Kallynteria (24 Thargelion) is the small festival of “Sweeping Out,” and it is on this day (most likely the 24th, but the date is uncertain) that women swept out the temple of Athena in Athens, and probably Her eternal flame was refilled and relit by the priestesses. The lamp of this flame was a golden vessel wrought in the late fifth century by Kallimachos, a distinguished Athenian sculptor and metalworker, and it was big enough to hold enough oil to burn day and night for the whole year (Parke, p. 152).
The next day was Plynteria (25 Thargelion), the festival for washing (plynteria hiera) the ancient statue of Athena Polias (Guardian of the City), a custom which continued into the fifth century BCE even after the huge gold statue by Pheidias had become the primary agalma (cult image) on the Acropolis. The day was considered unlucky because the Goddess was “otherwise occupied” and might not be able to protect her city. In fact, the other sanctuaries of Athens were closed on this day (Parke, p. 152-4). The women of the Praxiergidai, an Athenian family traditionally entrusted with dressing the agalma, removed the peplos (robe) and jewelry from the ancient wooden image, which was then wrapped and carried in a procession to the sea at Phaleron even though the trip to the sea was a journey of several miles, as sponging it in the temple was insufficient and no Attic rivers would have carried enough water in May for the purpose. Also, the purifying effects of salty sea water were well-known (as per the Eleusinian Mysteries). The procession was led by a woman carrying a basket of fig pastries, for the fig was believed to be the first cultivated food. Mounted epheboi (young men) escorted the (covered) image in the fourth century BCE. It was brought to the shore where it was bathed by two girls, the loutrides (Bathers). Most likely, the Goddess’s dress, the peplos, was cleaned at the same time by a special priestess. That evening the Goddess was returned to the temple in a torchlight procession and was clothed with the clean peplos and adorned with Her jewels (Parke, p. 152-4).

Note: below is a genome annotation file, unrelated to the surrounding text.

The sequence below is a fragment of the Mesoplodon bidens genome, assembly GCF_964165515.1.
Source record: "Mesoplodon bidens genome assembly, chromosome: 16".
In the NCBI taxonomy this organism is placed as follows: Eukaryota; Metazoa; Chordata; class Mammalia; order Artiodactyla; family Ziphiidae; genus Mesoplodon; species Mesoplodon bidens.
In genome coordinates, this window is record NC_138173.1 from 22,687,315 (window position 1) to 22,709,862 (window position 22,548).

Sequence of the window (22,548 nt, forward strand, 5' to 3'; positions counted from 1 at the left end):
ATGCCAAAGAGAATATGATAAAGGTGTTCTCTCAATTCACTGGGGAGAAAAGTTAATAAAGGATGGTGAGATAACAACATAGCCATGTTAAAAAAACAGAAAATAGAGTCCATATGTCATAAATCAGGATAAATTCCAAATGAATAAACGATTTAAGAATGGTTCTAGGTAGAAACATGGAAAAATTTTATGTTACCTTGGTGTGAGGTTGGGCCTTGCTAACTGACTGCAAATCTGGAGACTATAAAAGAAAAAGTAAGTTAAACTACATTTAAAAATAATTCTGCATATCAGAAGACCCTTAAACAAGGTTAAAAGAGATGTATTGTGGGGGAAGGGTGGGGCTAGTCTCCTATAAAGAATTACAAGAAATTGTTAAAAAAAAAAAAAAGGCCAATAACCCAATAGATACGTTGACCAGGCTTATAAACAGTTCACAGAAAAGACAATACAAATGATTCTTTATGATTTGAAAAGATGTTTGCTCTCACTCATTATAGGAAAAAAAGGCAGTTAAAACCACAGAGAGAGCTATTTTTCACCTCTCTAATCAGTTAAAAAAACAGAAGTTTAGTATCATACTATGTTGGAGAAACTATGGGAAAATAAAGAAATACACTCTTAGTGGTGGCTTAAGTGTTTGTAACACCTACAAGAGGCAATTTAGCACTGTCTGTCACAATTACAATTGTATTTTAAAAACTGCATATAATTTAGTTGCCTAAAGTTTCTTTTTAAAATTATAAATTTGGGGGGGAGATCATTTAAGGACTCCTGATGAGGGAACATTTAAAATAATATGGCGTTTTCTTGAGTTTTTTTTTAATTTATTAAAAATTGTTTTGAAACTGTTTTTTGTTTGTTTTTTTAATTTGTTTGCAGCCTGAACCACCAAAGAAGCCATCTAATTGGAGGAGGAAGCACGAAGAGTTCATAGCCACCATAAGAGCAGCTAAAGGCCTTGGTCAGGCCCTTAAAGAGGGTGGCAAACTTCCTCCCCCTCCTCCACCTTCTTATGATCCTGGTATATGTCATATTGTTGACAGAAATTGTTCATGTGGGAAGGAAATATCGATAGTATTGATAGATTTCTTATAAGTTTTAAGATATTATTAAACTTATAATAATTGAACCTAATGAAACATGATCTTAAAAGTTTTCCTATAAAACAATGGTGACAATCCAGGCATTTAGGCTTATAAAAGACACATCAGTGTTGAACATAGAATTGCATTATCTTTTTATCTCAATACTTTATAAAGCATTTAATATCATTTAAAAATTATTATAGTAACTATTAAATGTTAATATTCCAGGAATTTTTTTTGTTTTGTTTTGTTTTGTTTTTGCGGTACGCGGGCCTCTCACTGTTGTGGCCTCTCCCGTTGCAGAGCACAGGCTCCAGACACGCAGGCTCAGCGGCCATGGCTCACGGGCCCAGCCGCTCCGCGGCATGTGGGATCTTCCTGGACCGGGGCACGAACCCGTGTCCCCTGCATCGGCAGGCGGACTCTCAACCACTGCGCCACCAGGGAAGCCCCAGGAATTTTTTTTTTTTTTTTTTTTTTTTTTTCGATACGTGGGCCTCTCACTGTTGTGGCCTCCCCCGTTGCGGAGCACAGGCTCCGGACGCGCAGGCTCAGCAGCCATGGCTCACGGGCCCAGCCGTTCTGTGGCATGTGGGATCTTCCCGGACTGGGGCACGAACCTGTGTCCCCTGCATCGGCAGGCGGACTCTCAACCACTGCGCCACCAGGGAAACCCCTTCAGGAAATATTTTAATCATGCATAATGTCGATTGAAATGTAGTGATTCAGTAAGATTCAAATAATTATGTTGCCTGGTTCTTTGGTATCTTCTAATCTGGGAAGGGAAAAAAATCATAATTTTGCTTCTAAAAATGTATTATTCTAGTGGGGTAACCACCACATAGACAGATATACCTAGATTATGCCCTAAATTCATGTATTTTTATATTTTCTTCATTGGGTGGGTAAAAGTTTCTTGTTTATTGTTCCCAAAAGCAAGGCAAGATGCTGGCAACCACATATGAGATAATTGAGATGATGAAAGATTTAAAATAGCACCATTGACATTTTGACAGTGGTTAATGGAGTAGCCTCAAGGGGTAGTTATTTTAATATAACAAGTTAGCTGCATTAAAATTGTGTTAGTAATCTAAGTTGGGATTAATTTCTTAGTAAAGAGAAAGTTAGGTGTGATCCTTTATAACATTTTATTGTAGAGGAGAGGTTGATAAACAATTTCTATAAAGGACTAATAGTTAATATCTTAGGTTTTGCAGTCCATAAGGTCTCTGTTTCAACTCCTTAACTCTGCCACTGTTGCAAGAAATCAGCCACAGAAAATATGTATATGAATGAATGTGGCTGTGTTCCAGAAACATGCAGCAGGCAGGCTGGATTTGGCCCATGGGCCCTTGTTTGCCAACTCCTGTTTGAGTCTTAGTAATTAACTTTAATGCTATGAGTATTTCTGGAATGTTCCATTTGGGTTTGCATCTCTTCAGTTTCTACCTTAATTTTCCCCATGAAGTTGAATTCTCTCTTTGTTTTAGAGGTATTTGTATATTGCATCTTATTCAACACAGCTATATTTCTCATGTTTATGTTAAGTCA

The ancient statue was of human size or less, carved of olive wood, and probably showed the Goddess seated without weapons. She wore a tall, golden stephani (crown) and She may have had a Gorgoneion (Medusa head) on her breast.
Perhaps you can do your spring cleaning on this day, taking special care to dust and tidy altars in the house.
Parke, H.W., Festivals of the Athenians, 1977